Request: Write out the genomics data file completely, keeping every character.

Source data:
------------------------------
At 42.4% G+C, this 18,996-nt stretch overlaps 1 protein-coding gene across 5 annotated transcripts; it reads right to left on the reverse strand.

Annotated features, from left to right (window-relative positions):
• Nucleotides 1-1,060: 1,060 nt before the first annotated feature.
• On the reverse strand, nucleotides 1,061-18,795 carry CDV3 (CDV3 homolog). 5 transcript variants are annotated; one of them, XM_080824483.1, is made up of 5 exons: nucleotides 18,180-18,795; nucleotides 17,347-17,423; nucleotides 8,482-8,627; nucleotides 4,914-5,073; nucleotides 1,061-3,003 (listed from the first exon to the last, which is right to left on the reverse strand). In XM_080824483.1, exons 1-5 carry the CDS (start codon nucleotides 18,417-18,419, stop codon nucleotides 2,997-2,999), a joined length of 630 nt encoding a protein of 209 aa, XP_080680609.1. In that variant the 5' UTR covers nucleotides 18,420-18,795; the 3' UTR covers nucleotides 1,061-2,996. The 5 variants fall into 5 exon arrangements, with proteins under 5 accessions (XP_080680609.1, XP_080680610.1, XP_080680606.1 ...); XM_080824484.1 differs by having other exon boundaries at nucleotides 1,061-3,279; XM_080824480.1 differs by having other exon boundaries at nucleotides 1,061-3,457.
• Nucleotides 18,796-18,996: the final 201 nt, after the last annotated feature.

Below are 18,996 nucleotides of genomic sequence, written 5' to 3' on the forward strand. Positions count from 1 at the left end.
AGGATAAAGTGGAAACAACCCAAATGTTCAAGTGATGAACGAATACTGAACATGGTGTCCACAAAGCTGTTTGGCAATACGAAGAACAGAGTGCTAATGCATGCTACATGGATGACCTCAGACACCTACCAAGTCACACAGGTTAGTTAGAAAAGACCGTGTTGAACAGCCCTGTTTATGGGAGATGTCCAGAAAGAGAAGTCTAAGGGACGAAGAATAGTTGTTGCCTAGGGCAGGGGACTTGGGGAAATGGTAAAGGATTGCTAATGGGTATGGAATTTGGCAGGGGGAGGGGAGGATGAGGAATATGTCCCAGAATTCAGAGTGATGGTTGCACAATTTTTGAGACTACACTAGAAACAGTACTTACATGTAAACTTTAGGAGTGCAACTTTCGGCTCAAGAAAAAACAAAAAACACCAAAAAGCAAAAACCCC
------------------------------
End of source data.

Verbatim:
At 42.4% G+C, this 18,996-nt stretch overlaps 1 protein-coding gene across 5 annotated transcripts; it reads right to left on the reverse strand.

Annotated features, from left to right (window-relative positions):
• Nucleotides 1-1,060: 1,060 nt before the first annotated feature.
• On the reverse strand, nucleotides 1,061-18,795 carry CDV3 (CDV3 homolog). 5 transcript variants are annotated; one of them, XM_080824483.1, is made up of 5 exons: nucleotides 18,180-18,795; nucleotides 17,347-17,423; nucleotides 8,482-8,627; nucleotides 4,914-5,073; nucleotides 1,061-3,003 (listed from the first exon to the last, which is right to left on the reverse strand). In XM_080824483.1, exons 1-5 carry the CDS (start codon nucleotides 18,417-18,419, stop codon nucleotides 2,997-2,999), a joined length of 630 nt encoding a protein of 209 aa, XP_080680609.1. In that variant the 5' UTR covers nucleotides 18,420-18,795; the 3' UTR covers nucleotides 1,061-2,996. The 5 variants fall into 5 exon arrangements, with proteins under 5 accessions (XP_080680609.1, XP_080680610.1, XP_080680606.1 ...); XM_080824484.1 differs by having other exon boundaries at nucleotides 1,061-3,279; XM_080824480.1 differs by having other exon boundaries at nucleotides 1,061-3,457.
• Nucleotides 18,796-18,996: the final 201 nt, after the last annotated feature.

Below are 18,996 nucleotides of genomic sequence, written 5' to 3' on the forward strand. Positions count from 1 at the left end.
AGGATAAAGTGGAAACAACCCAAATGTTCAAGTGATGAACGAATACTGAACATGGTGTCCACAAAGCTGTTTGGCAATACGAAGAACAGAGTGCTAATGCATGCTACATGGATGACCTCAGACACCTACCAAGTCACACAGGTTAGTTAGAAAAGACCGTGTTGAACAGCCCTGTTTATGGGAGATGTCCAGAAAGAGAAGTCTAAGGGACGAAGAATAGTTGTTGCCTAGGGCAGGGGACTTGGGGAAATGGTAAAGGATTGCTAATGGGTATGGAATTTGGCAGGGGGAGGGGAGGATGAGGAATATGTCCCAGAATTCAGAGTGATGGTTGCACAATTTTTGAGACTACACTAGAAACAGTACTTACATGTAAACTTTAGGAGTGCAACTTTCGGCTCAAGAAAAAACAAAAAACACCAAAAAGCAAAAACCCC